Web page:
Yes. Thus far, all evidence and theory points to a conclusion that any properly made USB (or other audio) cable will perform identically to another of similar length. The only exception being those where the cable is part of the circuit (e.g. electric guitar), or where the cable is improperly used (or otherwise flawed) and causing feedback/inductance, or poorly shielded and other problems). Usually excluded by the "properly made" statement.
Human voices: computers can do this, measurements can do this. Voice print for one, and as I stated before, all we are looking for is identifying a difference between them, not the content and meaning of the difference.
Identifying sound-stage, imaging and layering in an IEM or headphone, etc. - You have not shown that measurements cannot evaluate this. I also don't have a problem with ABX and DBT being used as an evaluation tool (per my earlier statements). I DO have a problem with sighted/biased human evaluation being presented as acceptable for this field, when it is not for any other.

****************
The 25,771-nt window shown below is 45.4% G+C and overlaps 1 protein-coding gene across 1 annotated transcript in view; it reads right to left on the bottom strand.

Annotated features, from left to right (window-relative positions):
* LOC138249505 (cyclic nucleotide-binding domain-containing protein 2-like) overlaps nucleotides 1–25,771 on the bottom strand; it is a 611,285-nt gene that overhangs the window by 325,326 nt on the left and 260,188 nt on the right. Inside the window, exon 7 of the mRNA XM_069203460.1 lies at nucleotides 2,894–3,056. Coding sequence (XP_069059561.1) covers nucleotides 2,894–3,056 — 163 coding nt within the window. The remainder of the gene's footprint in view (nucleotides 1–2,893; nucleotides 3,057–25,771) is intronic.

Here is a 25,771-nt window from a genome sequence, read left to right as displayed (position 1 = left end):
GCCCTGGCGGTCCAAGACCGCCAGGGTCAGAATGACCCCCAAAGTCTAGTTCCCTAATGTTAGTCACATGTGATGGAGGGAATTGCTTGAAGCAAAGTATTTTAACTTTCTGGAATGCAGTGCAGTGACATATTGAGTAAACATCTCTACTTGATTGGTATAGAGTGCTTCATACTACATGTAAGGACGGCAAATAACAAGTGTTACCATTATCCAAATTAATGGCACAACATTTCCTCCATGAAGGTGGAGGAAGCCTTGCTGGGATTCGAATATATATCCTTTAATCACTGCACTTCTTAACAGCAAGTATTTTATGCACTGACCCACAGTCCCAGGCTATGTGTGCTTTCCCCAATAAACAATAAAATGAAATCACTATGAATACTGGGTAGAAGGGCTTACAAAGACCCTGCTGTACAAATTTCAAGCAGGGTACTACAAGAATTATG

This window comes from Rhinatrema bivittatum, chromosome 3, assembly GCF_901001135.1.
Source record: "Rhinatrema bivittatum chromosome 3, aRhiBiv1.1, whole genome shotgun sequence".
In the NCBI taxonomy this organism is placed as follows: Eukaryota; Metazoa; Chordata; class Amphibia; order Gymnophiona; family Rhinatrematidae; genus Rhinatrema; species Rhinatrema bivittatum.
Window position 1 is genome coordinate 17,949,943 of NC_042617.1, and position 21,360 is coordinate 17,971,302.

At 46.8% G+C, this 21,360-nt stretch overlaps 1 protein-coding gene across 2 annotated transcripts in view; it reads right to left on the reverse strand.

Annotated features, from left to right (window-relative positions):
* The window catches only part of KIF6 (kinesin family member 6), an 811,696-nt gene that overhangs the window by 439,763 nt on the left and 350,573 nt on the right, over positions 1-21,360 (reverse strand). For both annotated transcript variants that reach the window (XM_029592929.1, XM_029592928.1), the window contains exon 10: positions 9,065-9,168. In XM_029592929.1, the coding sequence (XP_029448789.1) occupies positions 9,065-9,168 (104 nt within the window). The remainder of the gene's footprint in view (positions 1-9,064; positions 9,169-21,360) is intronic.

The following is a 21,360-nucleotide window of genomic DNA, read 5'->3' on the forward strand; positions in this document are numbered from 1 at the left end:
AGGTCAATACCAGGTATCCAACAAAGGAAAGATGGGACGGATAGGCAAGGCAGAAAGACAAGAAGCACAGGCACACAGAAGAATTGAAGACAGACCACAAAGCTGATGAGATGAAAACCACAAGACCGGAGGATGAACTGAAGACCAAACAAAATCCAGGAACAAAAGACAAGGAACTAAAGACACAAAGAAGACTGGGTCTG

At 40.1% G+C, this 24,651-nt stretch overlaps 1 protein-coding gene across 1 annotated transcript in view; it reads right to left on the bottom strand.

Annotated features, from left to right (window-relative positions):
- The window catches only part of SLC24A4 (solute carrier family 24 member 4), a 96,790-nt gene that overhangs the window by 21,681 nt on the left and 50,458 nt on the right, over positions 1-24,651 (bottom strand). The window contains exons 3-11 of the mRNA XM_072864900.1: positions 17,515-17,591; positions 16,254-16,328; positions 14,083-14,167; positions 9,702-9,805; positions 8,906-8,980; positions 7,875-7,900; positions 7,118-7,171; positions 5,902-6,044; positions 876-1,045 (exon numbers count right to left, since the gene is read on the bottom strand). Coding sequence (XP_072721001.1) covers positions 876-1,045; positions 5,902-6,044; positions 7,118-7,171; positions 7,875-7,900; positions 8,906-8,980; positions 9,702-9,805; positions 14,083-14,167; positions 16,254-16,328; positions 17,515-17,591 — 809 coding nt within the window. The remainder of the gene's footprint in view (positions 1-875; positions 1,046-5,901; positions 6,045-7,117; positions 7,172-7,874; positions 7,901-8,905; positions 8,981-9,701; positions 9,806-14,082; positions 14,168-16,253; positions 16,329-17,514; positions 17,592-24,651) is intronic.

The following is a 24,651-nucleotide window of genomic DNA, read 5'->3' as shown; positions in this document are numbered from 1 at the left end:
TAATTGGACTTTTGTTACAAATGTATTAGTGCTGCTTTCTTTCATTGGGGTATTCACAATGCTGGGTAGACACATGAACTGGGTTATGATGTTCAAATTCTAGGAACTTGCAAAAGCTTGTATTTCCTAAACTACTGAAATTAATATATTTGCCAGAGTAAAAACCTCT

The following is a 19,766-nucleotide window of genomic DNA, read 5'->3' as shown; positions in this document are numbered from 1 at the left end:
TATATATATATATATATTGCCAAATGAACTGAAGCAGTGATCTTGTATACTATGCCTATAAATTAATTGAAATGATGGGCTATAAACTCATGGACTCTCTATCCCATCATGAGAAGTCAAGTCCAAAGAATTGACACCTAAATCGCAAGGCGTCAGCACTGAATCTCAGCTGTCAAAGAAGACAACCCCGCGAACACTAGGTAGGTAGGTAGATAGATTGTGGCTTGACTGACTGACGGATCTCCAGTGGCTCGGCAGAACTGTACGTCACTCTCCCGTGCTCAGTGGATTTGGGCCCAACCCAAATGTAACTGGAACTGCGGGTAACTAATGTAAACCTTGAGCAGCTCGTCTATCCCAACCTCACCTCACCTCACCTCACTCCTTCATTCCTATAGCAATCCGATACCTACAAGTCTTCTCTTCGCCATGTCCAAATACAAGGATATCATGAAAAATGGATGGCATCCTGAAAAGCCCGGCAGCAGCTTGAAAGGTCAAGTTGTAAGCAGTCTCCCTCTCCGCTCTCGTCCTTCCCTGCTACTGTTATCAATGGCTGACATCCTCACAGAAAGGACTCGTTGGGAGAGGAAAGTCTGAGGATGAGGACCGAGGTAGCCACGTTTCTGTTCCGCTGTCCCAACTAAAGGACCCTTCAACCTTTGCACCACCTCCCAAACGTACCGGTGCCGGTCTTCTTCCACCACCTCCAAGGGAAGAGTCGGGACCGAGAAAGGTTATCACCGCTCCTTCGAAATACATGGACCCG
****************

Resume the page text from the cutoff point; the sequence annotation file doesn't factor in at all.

I don't disagree - audio does seem to get away with many wild claims that don't fly in other fields. But I disagree that the science is somehow more exact, or the instrumentation is somehow better and data more conclusive for video - the data for audio is very conclusive, but people seem to be more willing to ignore it.
Anyone using eq and effects to make the STAX measure badly, is not doing science. Those studies and measurements would be discarded as flawed data, and should not be considered a flaw in the measurement process. Those are a flaw in the people who misunderstand the nature and value of experimentation.
Ultimately - I suspect you and I largely agree. There is too much marketing hogwash, and too much of the audio press and public lets it slip (or propagates it). I just also think there is less mystery to audio than you do.
Edited by liamstrain - 4/27/12 at 8:07am